In This Article Expand or collapse the "in this article" section Vermiculite

Public Health Vermiculite
by
Brad Black
  • LAST MODIFIED: 28 July 2021
  • DOI: 10.1093/obo/9780199756797-0205

Introduction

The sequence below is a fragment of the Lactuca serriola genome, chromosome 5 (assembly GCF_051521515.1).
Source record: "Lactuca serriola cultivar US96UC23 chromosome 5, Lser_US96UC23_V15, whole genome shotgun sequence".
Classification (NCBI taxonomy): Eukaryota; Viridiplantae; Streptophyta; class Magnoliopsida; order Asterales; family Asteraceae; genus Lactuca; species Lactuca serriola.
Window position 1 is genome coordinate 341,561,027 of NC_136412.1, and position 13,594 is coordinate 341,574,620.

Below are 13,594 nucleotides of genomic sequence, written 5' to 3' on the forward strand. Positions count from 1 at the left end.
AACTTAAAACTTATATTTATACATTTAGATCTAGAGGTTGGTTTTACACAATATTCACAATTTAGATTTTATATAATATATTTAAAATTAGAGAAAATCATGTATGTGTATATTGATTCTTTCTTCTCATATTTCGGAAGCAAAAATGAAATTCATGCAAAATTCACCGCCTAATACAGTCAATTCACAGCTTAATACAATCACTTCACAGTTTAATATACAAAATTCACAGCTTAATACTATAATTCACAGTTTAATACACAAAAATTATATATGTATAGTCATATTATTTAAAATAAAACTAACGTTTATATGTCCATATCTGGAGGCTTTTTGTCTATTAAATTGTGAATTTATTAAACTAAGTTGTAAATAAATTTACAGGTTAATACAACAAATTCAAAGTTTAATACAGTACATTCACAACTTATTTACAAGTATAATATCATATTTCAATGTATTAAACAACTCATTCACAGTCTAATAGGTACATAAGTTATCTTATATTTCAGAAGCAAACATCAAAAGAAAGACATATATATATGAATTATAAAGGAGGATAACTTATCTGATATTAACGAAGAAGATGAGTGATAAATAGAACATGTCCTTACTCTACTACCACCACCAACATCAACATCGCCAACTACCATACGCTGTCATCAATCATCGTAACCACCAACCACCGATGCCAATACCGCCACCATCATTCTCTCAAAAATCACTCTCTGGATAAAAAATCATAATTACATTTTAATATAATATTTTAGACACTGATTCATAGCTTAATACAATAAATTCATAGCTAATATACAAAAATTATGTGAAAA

This series of articles should provide ample background to the story of vermiculite. It has served as a valuable commercial product over time, and continues to be mined, processed, and utilized around the world. For many years, vermiculite has been appreciated for its physical and chemical properties. Its physical properties, which allow expansion to a light density particle, make it suitable for light aggregate in concrete and other building materials and low heat transfer effective for insulation. The chemical properties which include an active cation exchange surface are ideal for agricultural products. Its natural formation is a micaceous mineral, composed of flat crystal plates arranged in a multi-laminate stack. Of great misfortune is the association of some vermiculite deposits with asbestiform amphibole formations. A remote Montana vermiculite deposit cohabitated with a large formation of these asbestiform minerals. Further complicating the situation is that this vermiculite deposit near Libby, Montana, produced a large majority of the world supply during the sixty-seven years of operation resulting in wide distribution of contaminated vermiculite. The epicenter of mining and processing was an isolated town where ongoing occupational and environmental exposures spanned throughout the years of mining operations. Morbidity and mortality studies recognize the pervasive adverse effects from amphibole exposure, not just in Libby, Montana, but also at export sites processing the vermiculite ore. Being the first population exposed to the unstudied asbestiform amphiboles winchite and richterite, there has been significant advancement in understanding their induced health effects. Studies in the toxicology of fibrous amphiboles and human health studies where a different pattern of asbestos-induced disease has been observed with Libby amphibole asbestos exposure have been completed. The observations have broadened our understanding of Libby amphiboles and enlightened us to the hazards of environmental exposure, and the long-term public health risk from existing contaminated vermiculite.

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